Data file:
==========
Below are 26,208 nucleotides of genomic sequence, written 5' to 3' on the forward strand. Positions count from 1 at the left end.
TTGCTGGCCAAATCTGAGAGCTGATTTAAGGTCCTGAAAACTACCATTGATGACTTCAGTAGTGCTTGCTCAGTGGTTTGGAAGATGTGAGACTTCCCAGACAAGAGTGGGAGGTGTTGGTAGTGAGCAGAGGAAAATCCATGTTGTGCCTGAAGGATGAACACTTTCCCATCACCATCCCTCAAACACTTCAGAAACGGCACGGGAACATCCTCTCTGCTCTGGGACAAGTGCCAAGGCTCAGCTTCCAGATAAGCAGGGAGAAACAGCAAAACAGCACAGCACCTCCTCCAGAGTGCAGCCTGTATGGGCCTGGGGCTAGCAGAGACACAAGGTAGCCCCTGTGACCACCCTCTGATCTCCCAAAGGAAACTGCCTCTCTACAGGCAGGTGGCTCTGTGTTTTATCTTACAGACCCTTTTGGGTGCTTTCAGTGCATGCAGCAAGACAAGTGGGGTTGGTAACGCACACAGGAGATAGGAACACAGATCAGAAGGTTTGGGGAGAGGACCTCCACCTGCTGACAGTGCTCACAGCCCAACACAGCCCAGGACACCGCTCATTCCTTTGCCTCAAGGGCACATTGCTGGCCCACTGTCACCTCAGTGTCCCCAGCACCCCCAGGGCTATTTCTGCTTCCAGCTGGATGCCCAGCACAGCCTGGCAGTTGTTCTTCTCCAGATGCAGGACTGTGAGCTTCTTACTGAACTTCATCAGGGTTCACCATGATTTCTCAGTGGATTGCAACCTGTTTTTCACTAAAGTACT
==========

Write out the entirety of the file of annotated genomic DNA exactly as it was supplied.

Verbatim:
Below are 26,208 nucleotides of genomic sequence, written 5' to 3' on the forward strand. Positions count from 1 at the left end.
TTGCTGGCCAAATCTGAGAGCTGATTTAAGGTCCTGAAAACTACCATTGATGACTTCAGTAGTGCTTGCTCAGTGGTTTGGAAGATGTGAGACTTCCCAGACAAGAGTGGGAGGTGTTGGTAGTGAGCAGAGGAAAATCCATGTTGTGCCTGAAGGATGAACACTTTCCCATCACCATCCCTCAAACACTTCAGAAACGGCACGGGAACATCCTCTCTGCTCTGGGACAAGTGCCAAGGCTCAGCTTCCAGATAAGCAGGGAGAAACAGCAAAACAGCACAGCACCTCCTCCAGAGTGCAGCCTGTATGGGCCTGGGGCTAGCAGAGACACAAGGTAGCCCCTGTGACCACCCTCTGATCTCCCAAAGGAAACTGCCTCTCTACAGGCAGGTGGCTCTGTGTTTTATCTTACAGACCCTTTTGGGTGCTTTCAGTGCATGCAGCAAGACAAGTGGGGTTGGTAACGCACACAGGAGATAGGAACACAGATCAGAAGGTTTGGGGAGAGGACCTCCACCTGCTGACAGTGCTCACAGCCCAACACAGCCCAGGACACCGCTCATTCCTTTGCCTCAAGGGCACATTGCTGGCCCACTGTCACCTCAGTGTCCCCAGCACCCCCAGGGCTATTTCTGCTTCCAGCTGGATGCCCAGCACAGCCTGGCAGTTGTTCTTCTCCAGATGCAGGACTGTGAGCTTCTTACTGAACTTCATCAGGGTTCACCATGATTTCTCAGTGGATTGCAACCTGTTTTTCACTAAAGTACT